Struggle Street may be poverty porn, but it’s also cold, harsh reality

Andrew Hornery

www.theage.com.au

9th May 2015

Struggle1

The good and not-so-good folk of Mt Druitt realised last week that fame can be a cruel mistress, and she doesn’t always arrive with the riches and fanfare we traditionally associate with celebrity.

And while SBS has copped plenty of flak over how it has portrayed the “stars” of its new fly-on-the-wall series Struggle Street, surely even society’s “most vulnerable” are by now well-versed in the black arts of the genre we have come to know as “reality television”.

From domestic violence and poverty to rampant drug abuse and neglect, Struggle Street is not easy viewing, especially when the camera focuses on a pregnant woman sucking on a bong.

It has been 22 yeas since Sylvania Waters gave us the Donaher family and propelled the likes of the bourbon and Coke-swilling matriarch Noeline to international fame. She became so famous that, at the height of her celebrity she released her own single: a dance version of the Walker Brothers’ ’70s hit There’s No Regrets. She was even being paid to make personal appearances.

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Troubled teen Bailey and single mum Erin from Struggle Street. Photo: SBS

If only there were a few Noelines living in Struggle Street.

Unlike Sylvania Waters and all the shows that followed in its wake, Struggle Street is reality television in its most brutal and raw form, providing a truly tragic, unsettling and frustrating glimpse into a community that is all too real for those living in it.

From domestic violence and poverty to rampant drug abuse and neglect, Struggle Street is not easy viewing, especially when the camera focuses on a pregnant woman sucking on a bong. This is a show utterly lacking in the charm that made Sylvania Waters such a hot topic of discussion in its depiction of the nouveau riche.

Indeed the world in Struggle Street is about as far as you can get from the traditional audience SBS tells its advertisers it appeals too. In marketing speak that’s called an A/B demographic and SBS prides itself on being the channel of choice for those most well-off in our society.

Mt Druitt falls in the area controlled by Blacktown Council. On Wednesday Stephen Bali, the mayor of Blacktown, led a protest outside SBS over Struggle Street, flanked by representatives of Unions NSW and a convoy of garbage trucks, which attempted to blockade the broadcaster’s headquarters. They demanded SBS stop its broadcast on Wednesday night.

They failed, but not before Bali told the gathered media: “The program is garbage, so we brought garbage trucks here. This program must stop because it’s not a documentary, it’s publicly-funded poverty porn.”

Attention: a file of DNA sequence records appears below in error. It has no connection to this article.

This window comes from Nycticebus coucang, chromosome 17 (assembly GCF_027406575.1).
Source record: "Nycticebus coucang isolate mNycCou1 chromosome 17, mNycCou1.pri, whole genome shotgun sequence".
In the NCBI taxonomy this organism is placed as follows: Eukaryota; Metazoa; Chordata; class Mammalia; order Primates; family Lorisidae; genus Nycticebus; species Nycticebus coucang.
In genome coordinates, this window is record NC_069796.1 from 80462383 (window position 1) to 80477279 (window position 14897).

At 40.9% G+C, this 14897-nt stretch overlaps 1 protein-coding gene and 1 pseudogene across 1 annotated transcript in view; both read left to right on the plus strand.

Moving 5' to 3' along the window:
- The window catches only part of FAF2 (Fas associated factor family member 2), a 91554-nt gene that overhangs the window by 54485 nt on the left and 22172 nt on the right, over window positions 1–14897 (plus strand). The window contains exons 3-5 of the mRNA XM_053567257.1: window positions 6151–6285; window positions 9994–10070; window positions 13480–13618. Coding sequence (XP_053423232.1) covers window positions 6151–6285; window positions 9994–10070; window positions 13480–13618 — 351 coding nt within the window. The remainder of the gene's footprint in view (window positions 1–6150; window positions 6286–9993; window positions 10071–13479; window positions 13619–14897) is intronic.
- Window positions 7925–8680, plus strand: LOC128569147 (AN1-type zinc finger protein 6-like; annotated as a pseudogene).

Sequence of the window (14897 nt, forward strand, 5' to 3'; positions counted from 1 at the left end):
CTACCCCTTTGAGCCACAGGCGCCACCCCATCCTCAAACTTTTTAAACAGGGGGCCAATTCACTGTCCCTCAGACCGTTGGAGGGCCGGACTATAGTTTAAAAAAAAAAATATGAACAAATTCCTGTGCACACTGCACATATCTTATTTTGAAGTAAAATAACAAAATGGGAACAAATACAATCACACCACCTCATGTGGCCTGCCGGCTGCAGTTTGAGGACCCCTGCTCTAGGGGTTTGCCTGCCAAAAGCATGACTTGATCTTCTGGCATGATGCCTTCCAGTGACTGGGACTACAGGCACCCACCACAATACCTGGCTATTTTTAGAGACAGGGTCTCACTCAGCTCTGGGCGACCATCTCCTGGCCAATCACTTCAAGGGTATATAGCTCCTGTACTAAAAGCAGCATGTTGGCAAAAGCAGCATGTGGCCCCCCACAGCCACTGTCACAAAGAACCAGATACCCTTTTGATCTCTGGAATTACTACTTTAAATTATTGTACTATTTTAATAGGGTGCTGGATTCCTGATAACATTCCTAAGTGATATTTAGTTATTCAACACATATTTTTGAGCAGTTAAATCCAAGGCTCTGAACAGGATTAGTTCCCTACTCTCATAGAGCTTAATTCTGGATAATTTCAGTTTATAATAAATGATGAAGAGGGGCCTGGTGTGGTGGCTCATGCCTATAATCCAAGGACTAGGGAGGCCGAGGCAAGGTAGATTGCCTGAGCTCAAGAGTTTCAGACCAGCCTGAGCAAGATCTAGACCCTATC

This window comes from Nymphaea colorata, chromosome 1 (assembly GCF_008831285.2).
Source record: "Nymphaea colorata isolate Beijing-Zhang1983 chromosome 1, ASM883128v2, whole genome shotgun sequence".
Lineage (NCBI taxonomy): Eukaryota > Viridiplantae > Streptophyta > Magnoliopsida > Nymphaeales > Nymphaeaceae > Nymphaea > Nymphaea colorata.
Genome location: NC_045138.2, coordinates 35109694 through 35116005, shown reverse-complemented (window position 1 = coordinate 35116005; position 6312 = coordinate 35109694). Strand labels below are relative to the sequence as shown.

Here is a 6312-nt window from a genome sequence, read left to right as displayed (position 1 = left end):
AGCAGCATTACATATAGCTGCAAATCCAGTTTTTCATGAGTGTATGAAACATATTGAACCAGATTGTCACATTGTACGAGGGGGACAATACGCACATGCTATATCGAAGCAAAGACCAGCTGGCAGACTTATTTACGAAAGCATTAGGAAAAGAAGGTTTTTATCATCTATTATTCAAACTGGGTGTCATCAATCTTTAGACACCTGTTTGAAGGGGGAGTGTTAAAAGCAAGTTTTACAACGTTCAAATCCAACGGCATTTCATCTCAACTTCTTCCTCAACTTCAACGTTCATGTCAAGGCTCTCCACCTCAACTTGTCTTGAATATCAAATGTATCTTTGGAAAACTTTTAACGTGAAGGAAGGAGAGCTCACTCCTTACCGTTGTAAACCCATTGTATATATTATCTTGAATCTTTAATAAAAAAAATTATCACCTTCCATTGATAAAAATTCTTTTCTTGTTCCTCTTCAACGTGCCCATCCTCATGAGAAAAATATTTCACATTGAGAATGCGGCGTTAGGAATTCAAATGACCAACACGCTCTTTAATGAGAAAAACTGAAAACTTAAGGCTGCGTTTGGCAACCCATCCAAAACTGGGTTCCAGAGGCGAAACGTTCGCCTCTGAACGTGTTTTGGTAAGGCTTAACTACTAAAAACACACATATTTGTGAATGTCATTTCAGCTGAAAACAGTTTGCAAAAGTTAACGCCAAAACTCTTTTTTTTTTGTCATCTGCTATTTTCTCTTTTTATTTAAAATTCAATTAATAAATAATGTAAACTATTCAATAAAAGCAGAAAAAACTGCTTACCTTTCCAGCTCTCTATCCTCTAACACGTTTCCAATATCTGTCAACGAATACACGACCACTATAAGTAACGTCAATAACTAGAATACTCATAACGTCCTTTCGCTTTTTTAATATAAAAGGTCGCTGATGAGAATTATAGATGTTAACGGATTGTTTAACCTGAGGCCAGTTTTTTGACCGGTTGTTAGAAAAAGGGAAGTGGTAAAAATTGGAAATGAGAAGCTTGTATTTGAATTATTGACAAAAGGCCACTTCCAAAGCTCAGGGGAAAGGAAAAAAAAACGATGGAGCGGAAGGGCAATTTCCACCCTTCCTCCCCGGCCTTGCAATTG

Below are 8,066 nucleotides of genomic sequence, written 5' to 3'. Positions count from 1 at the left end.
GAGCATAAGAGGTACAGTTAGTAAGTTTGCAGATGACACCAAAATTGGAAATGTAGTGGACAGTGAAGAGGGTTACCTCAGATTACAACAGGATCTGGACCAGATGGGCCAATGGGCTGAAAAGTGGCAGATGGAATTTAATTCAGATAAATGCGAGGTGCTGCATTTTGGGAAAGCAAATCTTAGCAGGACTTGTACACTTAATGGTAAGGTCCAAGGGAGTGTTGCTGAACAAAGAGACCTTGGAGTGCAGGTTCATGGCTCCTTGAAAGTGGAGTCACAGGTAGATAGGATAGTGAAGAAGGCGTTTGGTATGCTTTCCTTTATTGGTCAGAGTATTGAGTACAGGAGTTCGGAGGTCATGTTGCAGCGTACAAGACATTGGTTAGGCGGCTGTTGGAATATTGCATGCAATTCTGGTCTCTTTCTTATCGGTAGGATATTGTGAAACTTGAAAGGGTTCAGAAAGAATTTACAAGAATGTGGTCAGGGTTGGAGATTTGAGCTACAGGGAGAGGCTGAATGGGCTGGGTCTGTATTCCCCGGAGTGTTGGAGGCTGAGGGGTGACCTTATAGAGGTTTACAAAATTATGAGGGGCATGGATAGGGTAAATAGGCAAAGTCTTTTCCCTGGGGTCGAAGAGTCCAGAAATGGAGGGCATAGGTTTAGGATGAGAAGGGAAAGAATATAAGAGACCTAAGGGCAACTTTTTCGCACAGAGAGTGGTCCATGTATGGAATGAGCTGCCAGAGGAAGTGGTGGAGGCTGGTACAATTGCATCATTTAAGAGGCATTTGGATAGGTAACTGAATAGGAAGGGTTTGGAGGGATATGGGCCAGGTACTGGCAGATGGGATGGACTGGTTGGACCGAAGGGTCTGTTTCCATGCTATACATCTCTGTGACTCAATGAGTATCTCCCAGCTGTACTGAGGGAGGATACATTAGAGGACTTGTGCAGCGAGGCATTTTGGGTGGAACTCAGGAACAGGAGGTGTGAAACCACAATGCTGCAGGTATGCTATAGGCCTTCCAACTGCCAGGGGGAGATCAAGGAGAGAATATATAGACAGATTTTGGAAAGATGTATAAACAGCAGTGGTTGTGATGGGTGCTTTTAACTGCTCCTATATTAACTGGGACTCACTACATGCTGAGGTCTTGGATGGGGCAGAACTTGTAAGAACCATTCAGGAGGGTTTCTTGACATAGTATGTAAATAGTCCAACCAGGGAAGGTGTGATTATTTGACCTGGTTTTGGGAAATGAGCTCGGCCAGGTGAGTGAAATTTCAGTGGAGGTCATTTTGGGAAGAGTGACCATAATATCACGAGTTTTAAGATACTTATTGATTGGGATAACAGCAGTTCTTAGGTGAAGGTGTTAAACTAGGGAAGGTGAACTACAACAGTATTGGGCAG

While Bali’s sentiments are echoed by many other proud residents in the area who say the show is not representative of their lot, there is no denying that those people who have made it on to Struggle Street really do exist, and so do the issues they face on a daily basis.

None of the participants were paid by SBS, which also assured PS that all had signed release forms giving the network permission to use the footage it captured over a six-month period.

As SBS chief content office said following Bali’s protest: “We stand by this show. We recognise it is a really difficult topic … we recognise that these stories of the real lives of real people that we are telling are controversial and clearly polarising, but we think it is an important story to tell.”

Indeed shining a light on an ugly truth about the underbelly of Australian life that is rarely, if ever, depicted on television is a significant milestone, especially for a partially commercial network like SBS.

But surely pretending the world of Struggle Street doesn’t exist and calling for such programs to be banned is only denying the harsh reality of life for many Australians who would identify with those featured on the show?

While we may sit back and laugh at the antics of fictional shows like Fat Pizza, Housos and Upper Middle Bogan, all critically acclaimed as being searingly brilliant comic essays of modern-day Australia, watching the real thing without any of the punchlines is not such easy viewing.

And, quite frankly, nor should it be.

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Posted on May 11, 2015, in ConspiracyOz Posts. Bookmark the permalink. Leave a comment.

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